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I’m not even sure when it began happening, let alone why,” he said, pausing to draw a palsied breath. “The Dreams began to change … in strange, little ways at first. Mandate Schoolmen claim to relive Seswatha’s life, but this is only partially true. In fact, we dream only portions, the long trauma of the First Apocalypse. All we dream is the spectacle. ‘Seswatha,’ the old Mandate joke goes, ‘does not shit.’ The banalities—the substance of his life—is missing … The truth of his life is missing."

Yet,  now Akka is experiencing the ordinary moments in the life of Seswatha. Just another piece of evidence that points to Seswatha, not Kellhus.

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I have no idea. Perhaps it’s the Whore—fucking Fate. Perhaps it’s a happy consequence of my madness—for one cannot endure what I’ve endured day and night without going a little mad, I assure you.” He made her laugh by blinking his eyes and jerking his head in caricature. “Perhaps, by ceasing to live my own life, I’d began living his. Perhaps some dim memory, some spark of Seswatha's soul is reaching out to me...perhaps."

Yet more proof that its Seswatha and not Kellhus.

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How could he be so oblivious? The Dûnyain was her father! The Dûnyain.

This reminded me of Cnaüir. Maybe, just maybe a bit of him lives on through Akka. In hating all things Dunyain.

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When you stood before him!” he roared. “When you knelt in his presence , did you feel it? Hollow and immovable, as if you were at once smoke and yet possessed the bones of the world? Truth? Did you feel Truth?”“Yes!” she cried. “Everyone does! Everyone! He’s the Aspect-Emperor! He’s the Saviour. He’s come to save us! Come to save the Sons of Men!” Achamian stared at her aghast, his own vehemence ringing in his ears. Of course she was a believer. “He sent you. "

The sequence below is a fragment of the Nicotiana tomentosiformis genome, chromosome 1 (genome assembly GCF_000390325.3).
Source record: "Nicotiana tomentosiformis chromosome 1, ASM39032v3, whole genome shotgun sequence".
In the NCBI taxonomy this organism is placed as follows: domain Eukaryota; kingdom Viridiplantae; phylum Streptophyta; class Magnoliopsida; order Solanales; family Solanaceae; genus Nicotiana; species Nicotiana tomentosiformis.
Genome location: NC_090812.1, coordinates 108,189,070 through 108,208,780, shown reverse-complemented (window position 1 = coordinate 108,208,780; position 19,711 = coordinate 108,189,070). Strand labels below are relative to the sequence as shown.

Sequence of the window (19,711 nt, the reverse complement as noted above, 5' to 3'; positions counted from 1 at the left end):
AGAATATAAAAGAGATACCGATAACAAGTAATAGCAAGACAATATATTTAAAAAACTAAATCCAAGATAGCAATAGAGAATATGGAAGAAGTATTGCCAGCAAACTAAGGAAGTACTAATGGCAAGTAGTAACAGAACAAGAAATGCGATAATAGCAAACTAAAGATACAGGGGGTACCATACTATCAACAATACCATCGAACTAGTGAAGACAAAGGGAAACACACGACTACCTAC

While I don't believe Kellhus to be sending the Dreams, I do believe he has a good idea at what is a stake. Clearly, he sent Mimara and also the traveller, whoever that might be. He knows Akka and Mimara need each other and have an important role to play in the events.
« Last Edit: March 14, 2016, 02:39:17 pm by MSJ »
“No. I am your end. Before your eyes I will put your seed to the knife. I will quarter your carcass and feed it to the dogs. Your bones I will grind to dust and cast to the winds. I will strike down those who speak your name or the name of your fathers, until ‘Yursalka’ becomes as meaningless as infant babble. I will blot you out, hunt down your every trace! The track of your life has come to me,

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« Reply #7 on: March 14, 2016, 05:41:24 pm »
While I don't believe Kellhus to be sending the Dreams, I do believe he has a good idea at what is a stake. Clearly, he sent Mimara and also the traveller, whoever that might be. He knows Akka and Mimara need each other and have an important role to play in the events.

Yeah, I'm still buying that Seswatha is the source of the changed Dreams.  I still thing we are only getting "half-truths" though.  Truths still mixed with the "standard issue" propaganda of the usual Dreams.


To go back to where I lost track of my own thoughs this morning, I was trying to follow the line to who the mysterious traveller is in the prologue.  The idea that it was Sarl stuck with me, but in retrospect now, I don't think he is lying when he says how he had been with Kosoter since the begining.  And his shock at Kosoter taking Akka's request seriously seemed genuine to me.

So, thinking about it, I can imagine one of two "forces" the traveler represents, either Kellhus or the Consult.  Since we already know who the Consult agent actually is, I don't really think that is the direction to go.  I would tend to think that the Skin-Eaters were placed because Kellhus knew that Akka and Mimara would need an escort.  This theory still points to the Skin-Eaters being placed by Kellhus, because he knew that Akka and Mimara would go there looking for someone to take them to Sauglish.